OTTAWA — The moment has arrived for Nigel Wright to fill in the blanks on his controversial dealings with Sen. Mike Duffy, but the prime minister’s former chief of staff won’t be the only one with fresh details this week.
With Wright beginning his testimony Wednesday at Duffy’s fraud, breach of trust and bribery trial, the defence team is expected to soon release hundreds of internal emails exchanged with Stephen Harper’s key people.
Back on the first day of the trial in April, defence lawyer Donald Bayne threw that thick binder of evidence down on a courtroom table with a loud thump — a teaser of things to come. The full transcript of Wright’s 2013 interview with police has also yet to be seen publicly.
Wright arrived Saturday in Ottawa from London, where he is a managing director with Onex Corp. A source close to Wright said the former chief of staff is ready for a full airing of the circumstances around his secret $90,000 payment of Duffy’s improper living and travel expenses in 2013.
Wright takes his duty to the trial process seriously, said the source, speaking on condition of anonymity because they weren’t authorized to discuss the matter.
Wright’s mere presence at the trial, combined with the new exhibits, will breathe new life into a scandal that embroiled a number of people close to Harper — as well as some of his top Senate appointees — smack in the middle of an election campaign.
Harper has maintained he knew nothing about Wright’s payment before it emerged in the media. But the scandal has also revolved around the political culture inside Harper’s office and the efforts of his staff to make Duffy’s expense controversy go away.
The Conservatives can at least count on the fact that Wright’s previous statements to police suggest his main frustrations, even anger, were with Duffy. And Wright is still embraced inside Conservative circles — he was the guest of honour at a dinner held at the residence of the Commons Speaker a year ago that included the current campaign chairman, Guy Giorno.
When police declared in April 2014 that Wright would not face charges, he continued to insist — as he always has — that he was acting out of the best of intentions.
“I believed that my actions were always in the public interest and lawful,” he said in a statement at the time. “The outcome of the RCMP’s detailed and thorough investigation has now upheld my position.”
Wright told police during an interview two years ago that he was incensed that Duffy “was getting paid for meals he ate in his own house in Ottawa,” according to the RCMP account.
“Because of his personal beliefs and financial ability, he took the personal decision at the time to pay back the $90,000,” reads the police account.
“He did not view it as something out of the norm for him to do, and was part of being a good person.”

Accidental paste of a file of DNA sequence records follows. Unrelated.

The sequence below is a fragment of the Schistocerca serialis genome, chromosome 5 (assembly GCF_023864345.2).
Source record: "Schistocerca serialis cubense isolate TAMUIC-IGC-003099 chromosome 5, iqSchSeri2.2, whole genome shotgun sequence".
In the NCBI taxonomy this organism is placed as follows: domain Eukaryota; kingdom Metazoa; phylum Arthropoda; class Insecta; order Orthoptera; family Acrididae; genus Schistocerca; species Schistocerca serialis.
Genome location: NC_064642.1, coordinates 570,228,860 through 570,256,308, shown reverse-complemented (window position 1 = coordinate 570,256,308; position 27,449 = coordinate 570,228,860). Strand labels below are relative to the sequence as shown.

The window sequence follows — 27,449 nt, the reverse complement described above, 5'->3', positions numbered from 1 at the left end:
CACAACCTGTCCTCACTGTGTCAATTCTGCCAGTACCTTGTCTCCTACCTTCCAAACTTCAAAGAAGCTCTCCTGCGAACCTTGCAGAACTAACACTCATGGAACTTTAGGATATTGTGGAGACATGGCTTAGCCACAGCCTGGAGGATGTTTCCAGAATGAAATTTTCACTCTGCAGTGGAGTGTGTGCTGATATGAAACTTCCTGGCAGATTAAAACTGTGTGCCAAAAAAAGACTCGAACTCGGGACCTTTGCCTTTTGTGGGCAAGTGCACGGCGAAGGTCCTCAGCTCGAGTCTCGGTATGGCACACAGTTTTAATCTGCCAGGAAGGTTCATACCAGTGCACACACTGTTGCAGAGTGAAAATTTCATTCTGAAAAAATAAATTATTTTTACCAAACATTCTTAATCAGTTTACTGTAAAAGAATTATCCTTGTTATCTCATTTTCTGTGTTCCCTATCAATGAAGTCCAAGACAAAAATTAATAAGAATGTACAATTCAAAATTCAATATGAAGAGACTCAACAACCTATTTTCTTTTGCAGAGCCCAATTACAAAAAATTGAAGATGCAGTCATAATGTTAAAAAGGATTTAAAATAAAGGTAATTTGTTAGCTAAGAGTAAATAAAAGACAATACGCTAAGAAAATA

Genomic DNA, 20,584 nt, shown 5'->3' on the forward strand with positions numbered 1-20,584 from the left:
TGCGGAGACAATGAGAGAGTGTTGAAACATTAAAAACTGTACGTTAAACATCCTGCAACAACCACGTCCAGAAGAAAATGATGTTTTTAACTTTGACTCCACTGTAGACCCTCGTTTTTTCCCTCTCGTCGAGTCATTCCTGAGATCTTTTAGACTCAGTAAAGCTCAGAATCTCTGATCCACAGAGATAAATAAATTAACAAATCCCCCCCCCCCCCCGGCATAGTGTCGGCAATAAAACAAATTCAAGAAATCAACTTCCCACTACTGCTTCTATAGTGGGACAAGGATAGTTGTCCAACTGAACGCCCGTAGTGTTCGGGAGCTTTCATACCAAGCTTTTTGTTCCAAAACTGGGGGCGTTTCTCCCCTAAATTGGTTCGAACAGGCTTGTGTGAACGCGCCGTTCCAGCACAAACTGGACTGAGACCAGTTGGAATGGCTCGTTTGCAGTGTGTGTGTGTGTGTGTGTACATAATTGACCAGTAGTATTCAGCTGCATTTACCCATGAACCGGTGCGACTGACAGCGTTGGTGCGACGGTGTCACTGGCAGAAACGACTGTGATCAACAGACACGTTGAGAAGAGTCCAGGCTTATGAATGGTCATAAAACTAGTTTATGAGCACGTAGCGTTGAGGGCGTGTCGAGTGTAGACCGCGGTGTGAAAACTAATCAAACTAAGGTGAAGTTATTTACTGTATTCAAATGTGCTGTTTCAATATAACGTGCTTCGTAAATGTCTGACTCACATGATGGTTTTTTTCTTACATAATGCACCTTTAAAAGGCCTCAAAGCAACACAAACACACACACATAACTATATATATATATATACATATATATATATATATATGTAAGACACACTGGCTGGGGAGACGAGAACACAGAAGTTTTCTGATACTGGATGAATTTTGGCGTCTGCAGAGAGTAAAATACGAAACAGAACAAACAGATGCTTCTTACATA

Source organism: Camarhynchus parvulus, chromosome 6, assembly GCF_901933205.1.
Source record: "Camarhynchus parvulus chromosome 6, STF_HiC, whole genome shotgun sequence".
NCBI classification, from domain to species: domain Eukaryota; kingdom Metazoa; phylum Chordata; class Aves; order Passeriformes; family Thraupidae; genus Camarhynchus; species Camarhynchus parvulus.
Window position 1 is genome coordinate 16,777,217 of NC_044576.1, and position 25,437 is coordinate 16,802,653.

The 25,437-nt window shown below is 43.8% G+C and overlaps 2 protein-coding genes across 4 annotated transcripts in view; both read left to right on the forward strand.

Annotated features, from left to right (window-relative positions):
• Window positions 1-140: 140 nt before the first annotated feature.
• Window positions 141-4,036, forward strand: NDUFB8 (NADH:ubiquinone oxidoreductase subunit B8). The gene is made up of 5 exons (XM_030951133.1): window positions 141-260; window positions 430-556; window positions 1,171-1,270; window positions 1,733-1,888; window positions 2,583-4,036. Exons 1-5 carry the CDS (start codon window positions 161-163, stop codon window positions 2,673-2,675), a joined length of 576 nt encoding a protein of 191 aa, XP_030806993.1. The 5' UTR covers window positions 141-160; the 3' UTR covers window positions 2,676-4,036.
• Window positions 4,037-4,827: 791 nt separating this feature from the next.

Wright added that he also repaid because he felt Duffy “may have a technical argument as to whether he could claim living expenses.”
That argument is central to Duffy’s case on several other charges. Duffy filed for expenses on the basis that he was travelling and living away from his “principal” residence in Prince Edward Island, even though he lived most of the time in Ottawa. He maintains he operated within the Senate rules — and balked at Wright’s attempts in early 2013 to have him repay expenses.
The Crown has made the case that it was Duffy who was an “equal partner” or “instigator” of a scheme that would see someone else repay the money, while he told the world he had.
Duffy’s defence is that it was the other way around — Duffy was coerced into admitting that he had improperly collected expenses, even though he firmly believed he had done nothing wrong. Bayne has called it the “mistake-repay scenario.”
Ironically, both Wright and Duffy might be looking forward to having more details on the table — to date, the media have only been able to see the information the RCMP chose to edit and release when building their case.
Wright’s 2010 testimony to a parliamentary committee might offer some clues as to how he’ll approach his testimony.
At the time, Wright had just been named Harper’s new chief of staff, and he was putting his lucrative work at Onex on hold. Opposition MPs grilled him on how he would be able to maintain an “ethical wall” between his corporate work and the decisions he would be dealing with inside the PMO.
Wright declared the meeting a “good conversation,” and answered even the most accusatory questions calmly. He said his first loyalty was to the “law of the land,” and he noted how important his reputation was to him.
“I’m excited to come into public service, because I think I have something to offer and to contribute,” Wright said.
“In no way will I put myself in a position of undoing what’s taken 20 years to build.”